By Rick Woelfel
To say Mara Wager is a busy woman is an understatement. If it’s a fall weekend, she’s likely working a women’s college volleyball tournament. If it’s a Thursday in January, she’s likely whistling a women’s college basketball game. When spring arrives, her attention turns to women’s lacrosse, where she’s working a college game or perhaps traveling to an international tournament.
It’s no secret working multiple sports requires a serious commitment of time and energy. Working three sports at the collegiate level requires an even greater level of commitment.
But Wager has been doing all this for nearly four decades now. She currently works Division I volleyball and lacrosse and Division III basketball (she previously worked Division I in that sport as well). She is regularly assigned to various NCAA tournaments and has been to final fours in all three sports (D-I in lacrosse and volleyball and D-III in basketball, lacrosse and volleyball).
Mara Wager during the 2019 NCAA D-I Women’s Lacrosse Semi Final.
Wager says her success stems in part from her ability to compartmentalize and concentrate on the task at hand. “You walk in the door and it’s, ‘I’m here, this is what I have to focus on,’” she said. “This is what I need to do.” For much of her officiating career, Wager balanced her officiating commitments with a career as an elementary school teacher. She retired from teaching fifth grade in the summer of 2018 after a 30-year career.
She was able to make it all work because her volleyball assignments were largely on weekends, while her basketball and lacrosse trips kept her close to home when necessary. I don’t know how I was able to do that for as long as I did,” she said, “but I just had that ability to kind of be in the here and now in terms of, it doesn’t matter where you came from or where you’re going. For two hours, you can do anything for two hours.”
Growing up in Troy, N.Y., Wager was an all-around athlete. She played four sports in high school and was also a skater and ski racer (today she is a certified skiing instructor). For her and her siblings (an older sister and a younger brother), sports offered a refuge from a sometimes-difficult home life. Her father, who worked in a Ford factory, had issues with alcohol.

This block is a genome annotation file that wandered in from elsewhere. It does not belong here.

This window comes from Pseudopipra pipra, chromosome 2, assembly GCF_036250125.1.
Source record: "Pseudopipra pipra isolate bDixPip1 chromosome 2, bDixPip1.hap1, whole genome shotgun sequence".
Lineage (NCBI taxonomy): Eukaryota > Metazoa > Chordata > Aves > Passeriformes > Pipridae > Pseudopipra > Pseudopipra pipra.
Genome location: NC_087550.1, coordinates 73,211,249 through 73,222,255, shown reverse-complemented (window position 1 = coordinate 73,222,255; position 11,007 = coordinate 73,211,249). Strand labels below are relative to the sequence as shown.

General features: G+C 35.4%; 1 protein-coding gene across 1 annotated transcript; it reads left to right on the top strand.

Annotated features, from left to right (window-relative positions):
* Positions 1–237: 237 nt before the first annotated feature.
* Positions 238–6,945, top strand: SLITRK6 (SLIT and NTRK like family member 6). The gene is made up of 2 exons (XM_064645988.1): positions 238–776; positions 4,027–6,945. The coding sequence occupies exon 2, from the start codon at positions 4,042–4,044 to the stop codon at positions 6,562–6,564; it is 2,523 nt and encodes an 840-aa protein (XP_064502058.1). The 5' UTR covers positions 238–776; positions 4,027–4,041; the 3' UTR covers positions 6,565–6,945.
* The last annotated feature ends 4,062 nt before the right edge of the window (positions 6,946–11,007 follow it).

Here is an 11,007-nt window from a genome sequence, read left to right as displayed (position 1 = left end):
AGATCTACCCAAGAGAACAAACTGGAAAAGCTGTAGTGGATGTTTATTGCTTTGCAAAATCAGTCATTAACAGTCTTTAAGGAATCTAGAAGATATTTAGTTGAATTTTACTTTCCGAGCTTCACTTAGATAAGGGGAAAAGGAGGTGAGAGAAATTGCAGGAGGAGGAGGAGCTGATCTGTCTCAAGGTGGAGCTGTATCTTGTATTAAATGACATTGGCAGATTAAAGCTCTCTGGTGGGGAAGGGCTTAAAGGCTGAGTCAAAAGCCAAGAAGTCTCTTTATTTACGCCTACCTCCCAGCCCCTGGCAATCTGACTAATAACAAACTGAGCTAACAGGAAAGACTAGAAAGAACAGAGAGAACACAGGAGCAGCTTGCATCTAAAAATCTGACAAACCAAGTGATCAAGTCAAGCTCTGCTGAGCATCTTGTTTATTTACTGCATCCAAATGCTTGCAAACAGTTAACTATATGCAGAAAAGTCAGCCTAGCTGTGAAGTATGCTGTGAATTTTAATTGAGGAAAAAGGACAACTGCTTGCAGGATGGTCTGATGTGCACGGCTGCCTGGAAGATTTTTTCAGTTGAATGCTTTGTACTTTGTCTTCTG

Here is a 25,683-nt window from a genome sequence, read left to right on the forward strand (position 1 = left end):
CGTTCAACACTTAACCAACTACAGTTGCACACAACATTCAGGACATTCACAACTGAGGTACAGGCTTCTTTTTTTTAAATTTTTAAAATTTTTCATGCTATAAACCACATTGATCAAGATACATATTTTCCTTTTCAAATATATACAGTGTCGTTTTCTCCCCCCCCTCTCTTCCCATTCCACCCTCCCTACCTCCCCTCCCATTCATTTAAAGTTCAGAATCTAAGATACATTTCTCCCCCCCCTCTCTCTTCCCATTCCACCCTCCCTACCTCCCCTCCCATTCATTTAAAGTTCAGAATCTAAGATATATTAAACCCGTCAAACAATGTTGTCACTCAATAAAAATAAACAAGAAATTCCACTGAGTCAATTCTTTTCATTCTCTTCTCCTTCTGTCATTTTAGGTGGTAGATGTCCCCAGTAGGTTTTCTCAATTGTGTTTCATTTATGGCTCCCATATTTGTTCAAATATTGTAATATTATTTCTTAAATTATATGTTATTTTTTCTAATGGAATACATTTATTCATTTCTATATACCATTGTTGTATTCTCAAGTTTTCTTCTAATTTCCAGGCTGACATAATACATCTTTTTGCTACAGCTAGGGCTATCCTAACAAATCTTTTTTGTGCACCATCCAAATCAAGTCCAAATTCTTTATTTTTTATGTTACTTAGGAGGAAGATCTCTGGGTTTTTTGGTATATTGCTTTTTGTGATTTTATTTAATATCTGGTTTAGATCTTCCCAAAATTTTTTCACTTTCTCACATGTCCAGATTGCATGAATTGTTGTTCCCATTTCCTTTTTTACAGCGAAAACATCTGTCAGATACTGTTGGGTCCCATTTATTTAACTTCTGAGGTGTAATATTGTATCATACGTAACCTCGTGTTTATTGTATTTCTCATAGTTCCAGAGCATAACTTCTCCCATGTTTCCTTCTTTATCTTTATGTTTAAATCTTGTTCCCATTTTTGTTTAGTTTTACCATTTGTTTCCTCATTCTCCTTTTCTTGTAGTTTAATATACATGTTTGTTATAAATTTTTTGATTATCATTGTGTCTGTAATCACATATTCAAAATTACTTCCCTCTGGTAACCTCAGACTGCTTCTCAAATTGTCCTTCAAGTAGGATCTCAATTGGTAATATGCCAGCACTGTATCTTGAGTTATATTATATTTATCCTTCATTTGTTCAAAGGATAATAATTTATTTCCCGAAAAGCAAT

“Sports was one of those things in high school that kept me on the straight and narrow as a student-athlete, as well as my siblings,” she said, “and helped us kind of get through a rough patch.” Today, Wager sees officiating as a vehicle for serving student-athletes who may be facing difficult circumstances of their own. “There really have to be some other kids out there that sports are really that important to,” she said. “And to this day, that’s what I feel.”
Wager played volleyball at what was then St. John Fisher College (now University) in Rochester, N.Y., at a time when the Association for Intercollegiate Athletics for Women (AIAW) was gradually ceding its control of women’s athletics. Her last two years of college, the school competed at the NAIA level and Wager was part of two teams that qualified for the NAIA national tournament.
Following graduation, she applied to the Peace Corps but wasn’t selected because she had never traveled outside the U.S. and did not speak a second language. She returned to what had been a summer job at a community recreation center teaching swimming and water safety. She worked as a director at a day camp while also enrolling in graduate school. Eventually, Wager parlayed a master’s degree into a career in education.